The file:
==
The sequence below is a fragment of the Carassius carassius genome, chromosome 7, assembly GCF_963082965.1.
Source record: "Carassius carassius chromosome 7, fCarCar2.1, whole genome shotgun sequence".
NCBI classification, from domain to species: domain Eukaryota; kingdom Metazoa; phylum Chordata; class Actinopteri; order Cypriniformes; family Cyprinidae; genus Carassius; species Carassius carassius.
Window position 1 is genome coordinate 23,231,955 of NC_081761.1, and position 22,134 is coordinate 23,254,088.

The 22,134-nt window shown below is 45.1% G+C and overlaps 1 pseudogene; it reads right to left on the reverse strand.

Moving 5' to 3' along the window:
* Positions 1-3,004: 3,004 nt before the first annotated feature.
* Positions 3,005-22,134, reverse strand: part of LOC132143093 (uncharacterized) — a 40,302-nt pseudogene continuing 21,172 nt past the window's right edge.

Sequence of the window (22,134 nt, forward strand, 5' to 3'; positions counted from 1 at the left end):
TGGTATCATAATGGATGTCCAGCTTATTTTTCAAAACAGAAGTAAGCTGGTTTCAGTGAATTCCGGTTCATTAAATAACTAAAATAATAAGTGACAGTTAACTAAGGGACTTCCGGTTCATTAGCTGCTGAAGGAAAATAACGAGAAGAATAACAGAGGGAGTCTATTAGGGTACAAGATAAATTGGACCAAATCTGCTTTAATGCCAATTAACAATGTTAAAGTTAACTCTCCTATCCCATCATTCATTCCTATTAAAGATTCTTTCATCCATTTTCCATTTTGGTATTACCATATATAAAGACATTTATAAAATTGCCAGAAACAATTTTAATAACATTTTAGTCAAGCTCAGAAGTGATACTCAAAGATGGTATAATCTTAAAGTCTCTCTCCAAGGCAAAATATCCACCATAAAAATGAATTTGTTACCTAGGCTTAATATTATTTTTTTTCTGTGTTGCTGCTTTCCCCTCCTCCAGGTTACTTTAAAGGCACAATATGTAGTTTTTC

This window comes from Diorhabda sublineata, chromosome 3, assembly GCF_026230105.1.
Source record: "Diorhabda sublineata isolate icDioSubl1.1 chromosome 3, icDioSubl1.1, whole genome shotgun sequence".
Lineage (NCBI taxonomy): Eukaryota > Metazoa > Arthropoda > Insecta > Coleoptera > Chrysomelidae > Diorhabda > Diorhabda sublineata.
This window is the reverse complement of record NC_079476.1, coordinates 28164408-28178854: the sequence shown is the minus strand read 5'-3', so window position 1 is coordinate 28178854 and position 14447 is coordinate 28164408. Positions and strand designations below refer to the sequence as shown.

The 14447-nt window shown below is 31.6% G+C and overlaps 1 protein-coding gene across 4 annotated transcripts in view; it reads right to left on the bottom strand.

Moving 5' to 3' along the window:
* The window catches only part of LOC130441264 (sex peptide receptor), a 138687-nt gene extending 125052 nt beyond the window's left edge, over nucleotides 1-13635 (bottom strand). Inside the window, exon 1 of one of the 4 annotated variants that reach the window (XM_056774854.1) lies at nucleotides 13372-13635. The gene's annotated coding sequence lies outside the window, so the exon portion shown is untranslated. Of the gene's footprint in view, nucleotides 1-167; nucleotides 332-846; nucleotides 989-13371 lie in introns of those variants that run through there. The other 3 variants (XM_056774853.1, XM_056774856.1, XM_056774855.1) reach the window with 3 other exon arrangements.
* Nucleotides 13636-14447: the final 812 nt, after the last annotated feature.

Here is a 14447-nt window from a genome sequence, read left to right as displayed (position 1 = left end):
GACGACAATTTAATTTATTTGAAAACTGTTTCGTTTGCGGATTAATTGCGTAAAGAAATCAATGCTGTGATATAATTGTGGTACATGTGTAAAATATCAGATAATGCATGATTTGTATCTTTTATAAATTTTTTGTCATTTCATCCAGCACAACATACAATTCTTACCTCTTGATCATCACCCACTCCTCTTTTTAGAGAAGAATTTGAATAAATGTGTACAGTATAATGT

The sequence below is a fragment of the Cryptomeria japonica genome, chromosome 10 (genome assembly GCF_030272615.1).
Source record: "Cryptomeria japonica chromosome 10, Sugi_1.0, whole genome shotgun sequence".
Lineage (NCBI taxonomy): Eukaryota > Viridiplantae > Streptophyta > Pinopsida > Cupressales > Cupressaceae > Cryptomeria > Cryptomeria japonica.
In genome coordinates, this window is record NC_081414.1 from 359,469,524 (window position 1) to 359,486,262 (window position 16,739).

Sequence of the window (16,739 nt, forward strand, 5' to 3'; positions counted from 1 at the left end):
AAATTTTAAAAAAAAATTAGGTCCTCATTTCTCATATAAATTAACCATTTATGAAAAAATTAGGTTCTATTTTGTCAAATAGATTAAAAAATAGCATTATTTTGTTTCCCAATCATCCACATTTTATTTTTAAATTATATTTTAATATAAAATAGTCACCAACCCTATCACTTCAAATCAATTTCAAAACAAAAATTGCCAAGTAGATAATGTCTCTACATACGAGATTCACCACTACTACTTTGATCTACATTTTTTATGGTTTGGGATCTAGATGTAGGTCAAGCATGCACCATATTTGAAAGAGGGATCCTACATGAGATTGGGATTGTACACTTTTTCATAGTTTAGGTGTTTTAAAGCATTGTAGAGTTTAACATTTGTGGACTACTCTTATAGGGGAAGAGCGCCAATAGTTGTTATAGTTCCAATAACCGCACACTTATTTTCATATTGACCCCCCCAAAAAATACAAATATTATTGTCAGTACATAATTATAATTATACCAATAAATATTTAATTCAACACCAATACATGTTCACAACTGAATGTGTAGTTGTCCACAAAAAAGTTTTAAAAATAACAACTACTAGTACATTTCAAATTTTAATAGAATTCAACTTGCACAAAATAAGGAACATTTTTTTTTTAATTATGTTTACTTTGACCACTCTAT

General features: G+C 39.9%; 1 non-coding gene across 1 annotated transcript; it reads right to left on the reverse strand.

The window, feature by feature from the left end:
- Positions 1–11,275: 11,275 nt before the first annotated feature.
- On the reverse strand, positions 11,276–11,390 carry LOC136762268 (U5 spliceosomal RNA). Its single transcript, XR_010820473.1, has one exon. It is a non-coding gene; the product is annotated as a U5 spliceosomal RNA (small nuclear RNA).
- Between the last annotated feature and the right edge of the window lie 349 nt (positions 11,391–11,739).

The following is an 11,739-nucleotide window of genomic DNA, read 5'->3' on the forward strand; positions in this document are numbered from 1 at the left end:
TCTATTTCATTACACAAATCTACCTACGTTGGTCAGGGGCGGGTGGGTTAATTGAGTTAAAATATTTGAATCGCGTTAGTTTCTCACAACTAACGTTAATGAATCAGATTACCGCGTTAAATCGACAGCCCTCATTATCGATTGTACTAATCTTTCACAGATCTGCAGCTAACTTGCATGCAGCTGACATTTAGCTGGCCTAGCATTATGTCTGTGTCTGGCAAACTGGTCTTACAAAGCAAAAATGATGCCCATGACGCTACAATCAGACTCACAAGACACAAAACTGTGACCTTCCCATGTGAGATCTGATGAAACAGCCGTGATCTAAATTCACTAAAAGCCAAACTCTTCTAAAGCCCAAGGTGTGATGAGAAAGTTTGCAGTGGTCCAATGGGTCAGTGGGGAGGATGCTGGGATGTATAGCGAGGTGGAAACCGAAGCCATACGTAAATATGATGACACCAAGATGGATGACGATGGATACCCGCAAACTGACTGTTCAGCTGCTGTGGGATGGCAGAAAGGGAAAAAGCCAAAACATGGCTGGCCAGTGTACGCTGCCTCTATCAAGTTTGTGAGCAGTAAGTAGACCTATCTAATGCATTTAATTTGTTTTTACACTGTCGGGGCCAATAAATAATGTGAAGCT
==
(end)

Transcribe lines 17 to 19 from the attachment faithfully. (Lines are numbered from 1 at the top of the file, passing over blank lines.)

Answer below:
* The window catches only part of LOC130441264 (sex peptide receptor), a 138687-nt gene extending 125052 nt beyond the window's left edge, over nucleotides 1-13635 (bottom strand). Inside the window, exon 1 of one of the 4 annotated variants that reach the window (XM_056774854.1) lies at nucleotides 13372-13635. The gene's annotated coding sequence lies outside the window, so the exon portion shown is untranslated. Of the gene's footprint in view, nucleotides 1-167; nucleotides 332-846; nucleotides 989-13371 lie in introns of those variants that run through there. The other 3 variants (XM_056774853.1, XM_056774856.1, XM_056774855.1) reach the window with 3 other exon arrangements.
* Nucleotides 13636-14447: the final 812 nt, after the last annotated feature.

Here is a 14447-nt window from a genome sequence, read left to right as displayed (position 1 = left end):